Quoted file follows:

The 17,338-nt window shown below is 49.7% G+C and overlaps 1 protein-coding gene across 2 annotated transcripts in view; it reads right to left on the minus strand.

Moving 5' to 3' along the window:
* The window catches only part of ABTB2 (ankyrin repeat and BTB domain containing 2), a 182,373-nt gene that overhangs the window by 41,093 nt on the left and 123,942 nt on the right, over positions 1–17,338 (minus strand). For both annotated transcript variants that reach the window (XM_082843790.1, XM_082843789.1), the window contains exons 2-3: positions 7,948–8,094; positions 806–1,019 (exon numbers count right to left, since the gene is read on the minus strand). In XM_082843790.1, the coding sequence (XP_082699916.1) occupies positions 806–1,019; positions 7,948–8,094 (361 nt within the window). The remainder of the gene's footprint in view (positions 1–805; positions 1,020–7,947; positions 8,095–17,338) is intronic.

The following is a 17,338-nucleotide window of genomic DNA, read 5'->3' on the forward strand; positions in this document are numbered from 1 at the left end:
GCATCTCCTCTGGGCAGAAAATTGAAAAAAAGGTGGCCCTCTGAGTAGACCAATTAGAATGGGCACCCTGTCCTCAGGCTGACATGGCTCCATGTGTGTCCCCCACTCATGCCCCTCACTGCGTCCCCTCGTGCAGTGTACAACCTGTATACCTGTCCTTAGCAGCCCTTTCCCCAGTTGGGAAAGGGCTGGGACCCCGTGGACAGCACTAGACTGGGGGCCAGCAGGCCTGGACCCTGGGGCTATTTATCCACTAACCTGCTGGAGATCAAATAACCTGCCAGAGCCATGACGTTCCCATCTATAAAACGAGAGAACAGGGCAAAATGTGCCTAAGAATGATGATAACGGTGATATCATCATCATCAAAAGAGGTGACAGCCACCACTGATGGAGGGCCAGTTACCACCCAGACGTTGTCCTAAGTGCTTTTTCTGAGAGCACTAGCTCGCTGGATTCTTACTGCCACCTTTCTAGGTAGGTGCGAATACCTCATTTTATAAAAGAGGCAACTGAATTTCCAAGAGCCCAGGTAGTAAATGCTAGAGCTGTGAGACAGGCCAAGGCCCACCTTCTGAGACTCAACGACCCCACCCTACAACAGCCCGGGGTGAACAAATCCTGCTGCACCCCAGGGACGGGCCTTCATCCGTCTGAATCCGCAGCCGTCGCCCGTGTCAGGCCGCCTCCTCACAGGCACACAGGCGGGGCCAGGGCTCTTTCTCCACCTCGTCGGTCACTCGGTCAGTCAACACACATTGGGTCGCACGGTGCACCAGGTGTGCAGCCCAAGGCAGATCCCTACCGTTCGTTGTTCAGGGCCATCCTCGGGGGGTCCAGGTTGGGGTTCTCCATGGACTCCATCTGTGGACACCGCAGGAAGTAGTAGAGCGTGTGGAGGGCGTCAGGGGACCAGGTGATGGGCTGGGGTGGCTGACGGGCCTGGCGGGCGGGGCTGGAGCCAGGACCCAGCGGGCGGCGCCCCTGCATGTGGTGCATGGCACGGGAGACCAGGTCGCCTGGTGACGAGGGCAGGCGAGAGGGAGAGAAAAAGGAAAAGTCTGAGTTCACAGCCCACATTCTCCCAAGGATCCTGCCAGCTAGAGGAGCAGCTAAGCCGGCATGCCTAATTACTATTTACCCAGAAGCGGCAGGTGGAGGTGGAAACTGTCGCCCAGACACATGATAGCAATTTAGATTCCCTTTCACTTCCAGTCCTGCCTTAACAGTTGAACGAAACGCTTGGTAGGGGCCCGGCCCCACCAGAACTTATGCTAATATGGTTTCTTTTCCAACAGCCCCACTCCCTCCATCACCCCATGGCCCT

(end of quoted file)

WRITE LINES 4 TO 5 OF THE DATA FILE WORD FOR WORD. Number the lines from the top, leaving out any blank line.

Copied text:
The following is a 17,338-nucleotide window of genomic DNA, read 5'->3' on the forward strand; positions in this document are numbered from 1 at the left end:
GCATCTCCTCTGGGCAGAAAATTGAAAAAAAGGTGGCCCTCTGAGTAGACCAATTAGAATGGGCACCCTGTCCTCAGGCTGACATGGCTCCATGTGTGTCCCCCACTCATGCCCCTCACTGCGTCCCCTCGTGCAGTGTACAACCTGTATACCTGTCCTTAGCAGCCCTTTCCCCAGTTGGGAAAGGGCTGGGACCCCGTGGACAGCACTAGACTGGGGGCCAGCAGGCCTGGACCCTGGGGCTATTTATCCACTAACCTGCTGGAGATCAAATAACCTGCCAGAGCCATGACGTTCCCATCTATAAAACGAGAGAACAGGGCAAAATGTGCCTAAGAATGATGATAACGGTGATATCATCATCATCAAAAGAGGTGACAGCCACCACTGATGGAGGGCCAGTTACCACCCAGACGTTGTCCTAAGTGCTTTTTCTGAGAGCACTAGCTCGCTGGATTCTTACTGCCACCTTTCTAGGTAGGTGCGAATACCTCATTTTATAAAAGAGGCAACTGAATTTCCAAGAGCCCAGGTAGTAAATGCTAGAGCTGTGAGACAGGCCAAGGCCCACCTTCTGAGACTCAACGACCCCACCCTACAACAGCCCGGGGTGAACAAATCCTGCTGCACCCCAGGGACGGGCCTTCATCCGTCTGAATCCGCAGCCGTCGCCCGTGTCAGGCCGCCTCCTCACAGGCACACAGGCGGGGCCAGGGCTCTTTCTCCACCTCGTCGGTCACTCGGTCAGTCAACACACATTGGGTCGCACGGTGCACCAGGTGTGCAGCCCAAGGCAGATCCCTACCGTTCGTTGTTCAGGGCCATCCTCGGGGGGTCCAGGTTGGGGTTCTCCATGGACTCCATCTGTGGACACCGCAGGAAGTAGTAGAGCGTGTGGAGGGCGTCAGGGGACCAGGTGATGGGCTGGGGTGGCTGACGGGCCTGGCGGGCGGGGCTGGAGCCAGGACCCAGCGGGCGGCGCCCCTGCATGTGGTGCATGGCACGGGAGACCAGGTCGCCTGGTGACGAGGGCAGGCGAGAGGGAGAGAAAAAGGAAAAGTCTGAGTTCACAGCCCACATTCTCCCAAGGATCCTGCCAGCTAGAGGAGCAGCTAAGCCGGCATGCCTAATTACTATTTACCCAGAAGCGGCAGGTGGAGGTGGAAACTGTCGCCCAGACACATGATAGCAATTTAGATTCCCTTTCACTTCCAGTCCTGCCTTAACAGTTGAACGAAACGCTTGGTAGGGGCCCGGCCCCACCAGAACTTATGCTAATATGGTTTCTTTTCCAACAGCCCCACTCCCTCCATCACCCCATGGCCCT